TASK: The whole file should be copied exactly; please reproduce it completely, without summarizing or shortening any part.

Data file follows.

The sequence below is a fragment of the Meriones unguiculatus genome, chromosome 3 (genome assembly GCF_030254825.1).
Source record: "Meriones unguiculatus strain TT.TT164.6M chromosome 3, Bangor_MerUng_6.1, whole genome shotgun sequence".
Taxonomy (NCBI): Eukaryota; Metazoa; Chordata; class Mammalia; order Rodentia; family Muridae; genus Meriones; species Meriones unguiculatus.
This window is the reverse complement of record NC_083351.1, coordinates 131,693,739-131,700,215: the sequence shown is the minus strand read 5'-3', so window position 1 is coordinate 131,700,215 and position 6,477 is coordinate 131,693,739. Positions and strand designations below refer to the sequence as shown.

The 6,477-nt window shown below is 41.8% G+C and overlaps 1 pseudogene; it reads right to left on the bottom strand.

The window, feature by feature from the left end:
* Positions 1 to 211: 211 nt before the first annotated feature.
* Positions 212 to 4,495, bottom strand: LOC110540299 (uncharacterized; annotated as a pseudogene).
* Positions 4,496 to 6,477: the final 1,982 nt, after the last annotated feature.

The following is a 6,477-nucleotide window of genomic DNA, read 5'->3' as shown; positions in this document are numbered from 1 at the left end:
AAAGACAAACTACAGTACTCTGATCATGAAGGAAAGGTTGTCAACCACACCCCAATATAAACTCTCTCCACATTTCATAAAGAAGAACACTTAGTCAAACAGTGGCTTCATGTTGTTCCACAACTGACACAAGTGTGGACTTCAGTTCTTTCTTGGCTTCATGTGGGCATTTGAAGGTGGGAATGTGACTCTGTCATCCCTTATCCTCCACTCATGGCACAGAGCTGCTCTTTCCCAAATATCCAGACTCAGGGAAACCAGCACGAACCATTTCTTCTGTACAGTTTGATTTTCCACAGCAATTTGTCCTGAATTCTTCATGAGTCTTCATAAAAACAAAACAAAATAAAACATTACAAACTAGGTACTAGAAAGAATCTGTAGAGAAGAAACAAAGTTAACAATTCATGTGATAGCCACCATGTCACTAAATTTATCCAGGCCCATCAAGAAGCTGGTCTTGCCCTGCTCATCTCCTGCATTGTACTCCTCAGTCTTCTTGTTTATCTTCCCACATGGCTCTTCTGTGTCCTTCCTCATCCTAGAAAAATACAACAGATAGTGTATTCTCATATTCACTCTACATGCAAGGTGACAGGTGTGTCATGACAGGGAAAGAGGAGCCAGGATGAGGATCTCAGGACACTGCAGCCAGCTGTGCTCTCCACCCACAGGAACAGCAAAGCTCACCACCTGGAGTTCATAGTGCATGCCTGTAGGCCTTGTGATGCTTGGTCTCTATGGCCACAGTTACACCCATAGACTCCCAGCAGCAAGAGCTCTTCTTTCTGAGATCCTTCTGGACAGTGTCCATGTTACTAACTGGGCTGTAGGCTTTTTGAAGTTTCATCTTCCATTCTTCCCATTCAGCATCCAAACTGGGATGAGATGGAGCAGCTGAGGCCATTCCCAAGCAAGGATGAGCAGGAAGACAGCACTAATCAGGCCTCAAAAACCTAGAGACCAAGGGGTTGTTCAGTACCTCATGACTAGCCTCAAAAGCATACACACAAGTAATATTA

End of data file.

The sequence below is a fragment of the Meriones unguiculatus genome, chromosome 3 (genome assembly GCF_030254825.1).
Source record: "Meriones unguiculatus strain TT.TT164.6M chromosome 3, Bangor_MerUng_6.1, whole genome shotgun sequence".
Taxonomy (NCBI): Eukaryota; Metazoa; Chordata; class Mammalia; order Rodentia; family Muridae; genus Meriones; species Meriones unguiculatus.
This window is the reverse complement of record NC_083351.1, coordinates 131,693,739-131,700,215: the sequence shown is the minus strand read 5'-3', so window position 1 is coordinate 131,700,215 and position 6,477 is coordinate 131,693,739. Positions and strand designations below refer to the sequence as shown.

The 6,477-nt window shown below is 41.8% G+C and overlaps 1 pseudogene; it reads right to left on the bottom strand.

The window, feature by feature from the left end:
* Positions 1 to 211: 211 nt before the first annotated feature.
* Positions 212 to 4,495, bottom strand: LOC110540299 (uncharacterized; annotated as a pseudogene).
* Positions 4,496 to 6,477: the final 1,982 nt, after the last annotated feature.

The following is a 6,477-nucleotide window of genomic DNA, read 5'->3' as shown; positions in this document are numbered from 1 at the left end:
AAAGACAAACTACAGTACTCTGATCATGAAGGAAAGGTTGTCAACCACACCCCAATATAAACTCTCTCCACATTTCATAAAGAAGAACACTTAGTCAAACAGTGGCTTCATGTTGTTCCACAACTGACACAAGTGTGGACTTCAGTTCTTTCTTGGCTTCATGTGGGCATTTGAAGGTGGGAATGTGACTCTGTCATCCCTTATCCTCCACTCATGGCACAGAGCTGCTCTTTCCCAAATATCCAGACTCAGGGAAACCAGCACGAACCATTTCTTCTGTACAGTTTGATTTTCCACAGCAATTTGTCCTGAATTCTTCATGAGTCTTCATAAAAACAAAACAAAATAAAACATTACAAACTAGGTACTAGAAAGAATCTGTAGAGAAGAAACAAAGTTAACAATTCATGTGATAGCCACCATGTCACTAAATTTATCCAGGCCCATCAAGAAGCTGGTCTTGCCCTGCTCATCTCCTGCATTGTACTCCTCAGTCTTCTTGTTTATCTTCCCACATGGCTCTTCTGTGTCCTTCCTCATCCTAGAAAAATACAACAGATAGTGTATTCTCATATTCACTCTACATGCAAGGTGACAGGTGTGTCATGACAGGGAAAGAGGAGCCAGGATGAGGATCTCAGGACACTGCAGCCAGCTGTGCTCTCCACCCACAGGAACAGCAAAGCTCACCACCTGGAGTTCATAGTGCATGCCTGTAGGCCTTGTGATGCTTGGTCTCTATGGCCACAGTTACACCCATAGACTCCCAGCAGCAAGAGCTCTTCTTTCTGAGATCCTTCTGGACAGTGTCCATGTTACTAACTGGGCTGTAGGCTTTTTGAAGTTTCATCTTCCATTCTTCCCATTCAGCATCCAAACTGGGATGAGATGGAGCAGCTGAGGCCATTCCCAAGCAAGGATGAGCAGGAAGACAGCACTAATCAGGCCTCAAAAACCTAGAGACCAAGGGGTTGTTCAGTACCTCATGACTAGCCTCAAAAGCATACACACAAGTAATATTA